Premium Member Bruce Thee wrote us the other day about a recent experience he had with a new helmet: “I have a long oval-shaped head (the term is used for motorcycle helmet sizing). I recently tried a Kask bike helmet, and even a helmet a full size and a half over my circumference was too small. Because so many of us order stuff online anymore it would be really helpful to have an idea of the shape designed into the helmet molds of various manufacturers/models. I’d be able to avoid the try-and-return drill by not wasting time and shipping on round helmets.”
Bruce’s idea is a good one, and it points out an issue that extends well beyond lids: Unfortunately, the sizing of some cycling clothing and gear that we need every time out – helmets, shoes, gloves, etc. – varies from brand to brand, and sometimes region to region.
How many of us have bought – online – shoes, helmets, jerseys, etc., and been forced to return them or stick them in the back of the closet, never to be used?
Like Bruce, I’m willing to bet most roadies have a few experiences of wildly varying sizing among their gear. I know I do. I’ve tried, and failed, to buy shoes online (once, never again). And I once bought a jersey in Europe from an Italian maker in size XL (the only time I wear a L, even, is in a tight-fitting race cut. Otherwise, I’m a M).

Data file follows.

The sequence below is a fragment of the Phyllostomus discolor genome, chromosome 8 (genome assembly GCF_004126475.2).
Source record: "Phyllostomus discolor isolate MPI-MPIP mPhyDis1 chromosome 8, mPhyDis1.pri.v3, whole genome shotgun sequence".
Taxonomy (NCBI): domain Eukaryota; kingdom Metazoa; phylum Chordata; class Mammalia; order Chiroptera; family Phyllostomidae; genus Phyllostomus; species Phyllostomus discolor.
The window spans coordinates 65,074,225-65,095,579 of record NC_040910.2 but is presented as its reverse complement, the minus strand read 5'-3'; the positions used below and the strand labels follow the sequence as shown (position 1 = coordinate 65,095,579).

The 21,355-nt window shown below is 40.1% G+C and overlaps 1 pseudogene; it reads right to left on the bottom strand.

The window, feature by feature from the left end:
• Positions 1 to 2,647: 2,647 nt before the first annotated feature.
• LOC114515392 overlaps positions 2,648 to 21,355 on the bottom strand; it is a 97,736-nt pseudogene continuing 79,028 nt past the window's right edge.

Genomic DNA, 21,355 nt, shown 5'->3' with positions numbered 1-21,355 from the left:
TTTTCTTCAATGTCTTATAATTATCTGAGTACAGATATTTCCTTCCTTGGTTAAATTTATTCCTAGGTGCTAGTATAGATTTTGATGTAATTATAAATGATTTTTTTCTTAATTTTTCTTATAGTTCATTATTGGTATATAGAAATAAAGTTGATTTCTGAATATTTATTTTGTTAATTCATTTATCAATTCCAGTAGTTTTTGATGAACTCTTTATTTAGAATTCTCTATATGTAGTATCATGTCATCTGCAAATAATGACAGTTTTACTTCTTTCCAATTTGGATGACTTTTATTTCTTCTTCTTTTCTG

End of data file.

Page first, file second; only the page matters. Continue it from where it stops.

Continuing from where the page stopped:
And when the RBR Review Crew earlier this year did a roundup test of MIPS helmets, we had to do some swapping because some just didn’t fit well on some of our testers.
The upshot of the wild variability in the sizing and fit of cycling gear is this:
- Some things like helmets and shoes have to be tried on prior to purchasing.
- Paying a few dollars more for something at your LBS or other retail store will help you avoid the frustration and hassle of returning items and being forced to start over.
- If you do purchase something online, just make sure you know the company’s return policy to avoid being forced to set up your own eBay site to get rid of all your ill-fitting gear.
- Most brands’ sizing remains fairly consistent over time, so make sure that you note your preferred sizing from brand to brand. Save the tags, make a computer file, use an app, whatever works for you.
- But keep in mind that even within a brand, fit is often different across a product range. Pearl Izumi is a perfect example: its typical three levels of product (Select, Elite, and P.R.O.) get progressively snugger as you go up the line.
If you have an idea for a QT, fire away. We’re always looking for good info we can share with fellow roadies. We would love to hear from you with any suggestions you have. Contact us by clicking Quick Tips Ideas.
—John Marsh & The RBR Team